See here, Mr. Richard Kelly, wunderkind director: If you’re going to make a movie that nibbles at Sartre, Dante, Arthur C. Clarke, The Twilight Zone, The X Files, Hieronymus Bosch, and tangles with touchy matter of free will and who we are as a species, then please for the love of God (assuming he exists) decide just what it is you want to say. Here, it’s as if mystery required confusion for traction, which, sir, it does not.
In 2001’s “Donnie Darko,” a wonderful handful of oddness, Kelly transformed an unstable adolescent into a teenaged visionary courted by the apocalypse. This time, he takes a Richmond couple, Norma and Arthur Lewis (cardboard-like Cameron Diaz and James Marsden), he a NASA engineer, she an English teacher, and makes them into Bicentennial Year 1976 lab rats for a predatory agent (Frank Langella as the deformed Arlington Steward), possibly a Martian, possibly a divinity, perhaps both, struck by lightening and back from the dead and now eager to test and probe humanity’s weaknesses to report back to his “employers” — shades of “The Day the Earth Stood Still” — about the feasibility of the human race.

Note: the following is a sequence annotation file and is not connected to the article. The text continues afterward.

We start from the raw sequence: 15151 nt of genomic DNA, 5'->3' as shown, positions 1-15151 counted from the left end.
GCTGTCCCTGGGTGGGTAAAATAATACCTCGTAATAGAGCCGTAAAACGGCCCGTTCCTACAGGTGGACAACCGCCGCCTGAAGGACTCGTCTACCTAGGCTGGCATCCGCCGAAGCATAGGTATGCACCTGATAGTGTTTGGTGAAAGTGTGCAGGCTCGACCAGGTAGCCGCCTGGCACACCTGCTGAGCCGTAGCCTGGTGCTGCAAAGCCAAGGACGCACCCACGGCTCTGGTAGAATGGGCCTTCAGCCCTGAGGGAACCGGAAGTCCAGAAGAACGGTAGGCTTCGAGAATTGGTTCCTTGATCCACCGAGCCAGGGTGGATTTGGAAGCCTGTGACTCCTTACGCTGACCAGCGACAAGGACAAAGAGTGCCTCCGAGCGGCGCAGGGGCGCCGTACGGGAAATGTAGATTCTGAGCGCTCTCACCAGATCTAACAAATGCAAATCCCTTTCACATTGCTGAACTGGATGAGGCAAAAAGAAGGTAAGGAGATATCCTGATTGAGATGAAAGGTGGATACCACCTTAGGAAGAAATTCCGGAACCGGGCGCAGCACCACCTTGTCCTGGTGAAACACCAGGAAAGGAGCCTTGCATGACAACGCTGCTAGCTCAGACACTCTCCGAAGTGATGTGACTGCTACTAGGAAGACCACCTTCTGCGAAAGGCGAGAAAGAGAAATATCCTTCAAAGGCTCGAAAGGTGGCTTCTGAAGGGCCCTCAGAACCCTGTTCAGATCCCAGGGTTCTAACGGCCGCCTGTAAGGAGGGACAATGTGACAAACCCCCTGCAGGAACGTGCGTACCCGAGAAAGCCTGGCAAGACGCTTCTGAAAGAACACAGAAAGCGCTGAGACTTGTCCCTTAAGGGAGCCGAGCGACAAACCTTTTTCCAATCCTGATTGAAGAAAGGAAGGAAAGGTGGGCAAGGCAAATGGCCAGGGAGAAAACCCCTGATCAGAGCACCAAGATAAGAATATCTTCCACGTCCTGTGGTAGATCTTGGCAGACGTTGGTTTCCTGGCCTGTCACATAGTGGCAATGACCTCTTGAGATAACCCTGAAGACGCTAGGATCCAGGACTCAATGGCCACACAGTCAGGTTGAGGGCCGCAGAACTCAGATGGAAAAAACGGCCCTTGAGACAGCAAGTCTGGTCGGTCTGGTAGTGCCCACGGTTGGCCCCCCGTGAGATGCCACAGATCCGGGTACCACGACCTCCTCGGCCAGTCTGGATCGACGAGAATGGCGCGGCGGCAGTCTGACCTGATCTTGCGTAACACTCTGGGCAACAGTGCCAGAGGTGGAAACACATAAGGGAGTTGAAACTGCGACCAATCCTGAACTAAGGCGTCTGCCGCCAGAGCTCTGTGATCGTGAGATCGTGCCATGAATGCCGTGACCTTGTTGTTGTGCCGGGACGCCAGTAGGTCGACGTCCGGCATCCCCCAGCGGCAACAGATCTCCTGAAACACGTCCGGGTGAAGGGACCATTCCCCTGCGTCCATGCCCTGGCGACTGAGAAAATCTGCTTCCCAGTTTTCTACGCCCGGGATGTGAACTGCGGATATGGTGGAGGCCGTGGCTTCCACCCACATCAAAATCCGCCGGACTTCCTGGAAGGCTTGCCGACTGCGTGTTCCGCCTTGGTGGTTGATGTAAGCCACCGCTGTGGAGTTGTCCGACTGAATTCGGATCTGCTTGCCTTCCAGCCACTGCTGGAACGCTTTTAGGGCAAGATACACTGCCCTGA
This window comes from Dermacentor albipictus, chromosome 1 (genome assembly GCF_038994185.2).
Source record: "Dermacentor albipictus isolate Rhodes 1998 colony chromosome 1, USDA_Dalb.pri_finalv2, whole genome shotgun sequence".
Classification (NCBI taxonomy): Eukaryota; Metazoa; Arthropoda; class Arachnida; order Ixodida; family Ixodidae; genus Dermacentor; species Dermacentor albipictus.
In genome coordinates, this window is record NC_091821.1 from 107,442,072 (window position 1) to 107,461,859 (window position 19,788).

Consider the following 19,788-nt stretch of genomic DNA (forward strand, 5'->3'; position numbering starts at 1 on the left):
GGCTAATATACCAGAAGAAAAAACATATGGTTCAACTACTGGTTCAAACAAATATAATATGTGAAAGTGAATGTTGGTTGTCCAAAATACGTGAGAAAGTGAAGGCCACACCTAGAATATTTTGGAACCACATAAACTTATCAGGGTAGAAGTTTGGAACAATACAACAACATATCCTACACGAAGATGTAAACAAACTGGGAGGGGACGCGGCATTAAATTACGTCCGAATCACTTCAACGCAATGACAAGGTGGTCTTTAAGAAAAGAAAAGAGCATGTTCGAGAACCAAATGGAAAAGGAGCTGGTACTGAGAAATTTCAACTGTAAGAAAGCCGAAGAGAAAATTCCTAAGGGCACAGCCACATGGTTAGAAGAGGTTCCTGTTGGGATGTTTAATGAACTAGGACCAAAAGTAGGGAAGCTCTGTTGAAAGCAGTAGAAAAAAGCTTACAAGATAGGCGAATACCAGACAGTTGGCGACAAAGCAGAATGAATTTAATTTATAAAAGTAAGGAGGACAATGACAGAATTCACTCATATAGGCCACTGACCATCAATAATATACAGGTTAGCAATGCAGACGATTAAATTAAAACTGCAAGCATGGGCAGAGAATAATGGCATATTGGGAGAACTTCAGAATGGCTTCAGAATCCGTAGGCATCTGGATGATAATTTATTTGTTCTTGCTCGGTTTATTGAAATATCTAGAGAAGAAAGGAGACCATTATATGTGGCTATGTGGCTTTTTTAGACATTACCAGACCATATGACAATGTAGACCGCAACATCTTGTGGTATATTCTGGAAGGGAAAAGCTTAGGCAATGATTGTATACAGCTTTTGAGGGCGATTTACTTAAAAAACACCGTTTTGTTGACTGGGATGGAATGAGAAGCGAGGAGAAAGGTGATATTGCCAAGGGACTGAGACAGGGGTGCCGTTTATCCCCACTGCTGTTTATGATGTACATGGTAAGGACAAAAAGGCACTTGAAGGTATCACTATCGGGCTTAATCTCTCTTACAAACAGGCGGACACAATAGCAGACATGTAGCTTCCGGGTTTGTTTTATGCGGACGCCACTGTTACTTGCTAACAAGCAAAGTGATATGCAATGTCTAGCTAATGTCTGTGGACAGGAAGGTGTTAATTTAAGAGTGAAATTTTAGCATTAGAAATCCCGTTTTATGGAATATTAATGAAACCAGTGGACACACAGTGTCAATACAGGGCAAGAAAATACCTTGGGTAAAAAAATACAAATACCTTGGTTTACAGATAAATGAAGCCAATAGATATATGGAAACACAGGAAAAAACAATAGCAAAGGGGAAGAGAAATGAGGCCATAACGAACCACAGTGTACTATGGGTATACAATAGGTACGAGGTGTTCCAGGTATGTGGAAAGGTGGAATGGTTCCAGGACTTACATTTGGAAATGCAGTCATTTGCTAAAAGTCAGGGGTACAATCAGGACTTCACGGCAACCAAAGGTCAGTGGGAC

His 24-hour “test” is box containing a button: Press it and someone dies, but you get a million bucks. Refuse and the offer and the m angled Mr. Steward to move on. Button pressed by Norma, Sullivan triggers a sequence of curiosity-killed-the-cat events that include time-space tunnels, amniotic baths, holy damnation, levitation, and creepy-looking world-conquest maps, all of them orchestrated by the ever-conniving Mr. Steward.
The result is an eerie but overwrought “Twilight Zone” knock-off, a show to which Sullivan’s narrative pays homage (though the script s based on Richard Mathieson’s 1970 short story “Button, Button”). The fantasy’s strong suit is Langella’s Steward, a cryptic figure whose elegant but laconic enunciation gives the story its ominousness.
The weaknesses is in opening more philosophical trap doors in 90 minutes than 10 films could close in a 100 sittings, which might make Mr. Sullivan mighty proud, but is of little help to even stalwart viewers. Lucidity doesn’t mean shortchanging the occult, but simply deciding among its flavors. “The Box” is the whole ice cream shop and more, transforming so much abundance into tedious torment.